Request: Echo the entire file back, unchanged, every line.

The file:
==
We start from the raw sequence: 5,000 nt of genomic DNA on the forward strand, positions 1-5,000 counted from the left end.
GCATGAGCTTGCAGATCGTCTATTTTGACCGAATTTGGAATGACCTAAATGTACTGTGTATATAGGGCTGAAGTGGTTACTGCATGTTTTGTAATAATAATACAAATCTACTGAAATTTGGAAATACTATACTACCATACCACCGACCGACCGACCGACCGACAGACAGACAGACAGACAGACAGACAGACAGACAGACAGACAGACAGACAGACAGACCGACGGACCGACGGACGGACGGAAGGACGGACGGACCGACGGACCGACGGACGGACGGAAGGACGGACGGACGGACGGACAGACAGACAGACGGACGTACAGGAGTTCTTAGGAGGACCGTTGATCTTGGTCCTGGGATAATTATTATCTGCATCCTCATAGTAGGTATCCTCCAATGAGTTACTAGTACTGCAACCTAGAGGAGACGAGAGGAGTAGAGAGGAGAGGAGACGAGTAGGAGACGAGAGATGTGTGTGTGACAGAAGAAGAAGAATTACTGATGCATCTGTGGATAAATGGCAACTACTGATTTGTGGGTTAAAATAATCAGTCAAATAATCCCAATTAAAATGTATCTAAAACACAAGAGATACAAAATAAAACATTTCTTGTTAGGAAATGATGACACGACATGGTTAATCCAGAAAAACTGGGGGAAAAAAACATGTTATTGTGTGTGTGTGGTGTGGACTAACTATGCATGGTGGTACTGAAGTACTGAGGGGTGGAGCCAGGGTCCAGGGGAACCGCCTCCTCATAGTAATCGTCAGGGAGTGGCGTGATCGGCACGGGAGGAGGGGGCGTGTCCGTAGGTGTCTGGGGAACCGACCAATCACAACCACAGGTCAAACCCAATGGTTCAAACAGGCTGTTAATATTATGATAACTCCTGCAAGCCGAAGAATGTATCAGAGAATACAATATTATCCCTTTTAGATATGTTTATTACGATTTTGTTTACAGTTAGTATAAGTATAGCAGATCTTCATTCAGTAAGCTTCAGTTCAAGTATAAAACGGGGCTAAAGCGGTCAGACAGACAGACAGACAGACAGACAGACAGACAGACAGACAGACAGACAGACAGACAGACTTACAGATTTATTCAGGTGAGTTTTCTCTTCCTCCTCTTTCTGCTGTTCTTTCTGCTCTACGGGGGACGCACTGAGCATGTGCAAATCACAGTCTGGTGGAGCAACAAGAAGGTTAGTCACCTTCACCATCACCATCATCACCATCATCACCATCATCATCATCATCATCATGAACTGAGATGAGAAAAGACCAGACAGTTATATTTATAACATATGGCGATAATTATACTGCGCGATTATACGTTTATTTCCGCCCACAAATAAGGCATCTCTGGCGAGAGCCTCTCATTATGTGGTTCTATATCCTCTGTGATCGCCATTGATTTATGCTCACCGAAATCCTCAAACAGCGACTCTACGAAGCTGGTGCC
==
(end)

We start from the raw sequence: 5,000 nt of genomic DNA on the forward strand, positions 1-5,000 counted from the left end.
GCATGAGCTTGCAGATCGTCTATTTTGACCGAATTTGGAATGACCTAAATGTACTGTGTATATAGGGCTGAAGTGGTTACTGCATGTTTTGTAATAATAATACAAATCTACTGAAATTTGGAAATACTATACTACCATACCACCGACCGACCGACCGACCGACAGACAGACAGACAGACAGACAGACAGACAGACAGACAGACAGACAGACAGACAGACCGACGGACCGACGGACGGACGGAAGGACGGACGGACCGACGGACCGACGGACGGACGGAAGGACGGACGGACGGACGGACAGACAGACAGACGGACGTACAGGAGTTCTTAGGAGGACCGTTGATCTTGGTCCTGGGATAATTATTATCTGCATCCTCATAGTAGGTATCCTCCAATGAGTTACTAGTACTGCAACCTAGAGGAGACGAGAGGAGTAGAGAGGAGAGGAGACGAGTAGGAGACGAGAGATGTGTGTGTGACAGAAGAAGAAGAATTACTGATGCATCTGTGGATAAATGGCAACTACTGATTTGTGGGTTAAAATAATCAGTCAAATAATCCCAATTAAAATGTATCTAAAACACAAGAGATACAAAATAAAACATTTCTTGTTAGGAAATGATGACACGACATGGTTAATCCAGAAAAACTGGGGGAAAAAAACATGTTATTGTGTGTGTGTGGTGTGGACTAACTATGCATGGTGGTACTGAAGTACTGAGGGGTGGAGCCAGGGTCCAGGGGAACCGCCTCCTCATAGTAATCGTCAGGGAGTGGCGTGATCGGCACGGGAGGAGGGGGCGTGTCCGTAGGTGTCTGGGGAACCGACCAATCACAACCACAGGTCAAACCCAATGGTTCAAACAGGCTGTTAATATTATGATAACTCCTGCAAGCCGAAGAATGTATCAGAGAATACAATATTATCCCTTTTAGATATGTTTATTACGATTTTGTTTACAGTTAGTATAAGTATAGCAGATCTTCATTCAGTAAGCTTCAGTTCAAGTATAAAACGGGGCTAAAGCGGTCAGACAGACAGACAGACAGACAGACAGACAGACAGACAGACAGACAGACAGACAGACAGACTTACAGATTTATTCAGGTGAGTTTTCTCTTCCTCCTCTTTCTGCTGTTCTTTCTGCTCTACGGGGGACGCACTGAGCATGTGCAAATCACAGTCTGGTGGAGCAACAAGAAGGTTAGTCACCTTCACCATCACCATCATCACCATCATCACCATCATCATCATCATCATCATGAACTGAGATGAGAAAAGACCAGACAGTTATATTTATAACATATGGCGATAATTATACTGCGCGATTATACGTTTATTTCCGCCCACAAATAAGGCATCTCTGGCGAGAGCCTCTCATTATGTGGTTCTATATCCTCTGTGATCGCCATTGATTTATGCTCACCGAAATCCTCAAACAGCGACTCTACGAAGCTGGTGCC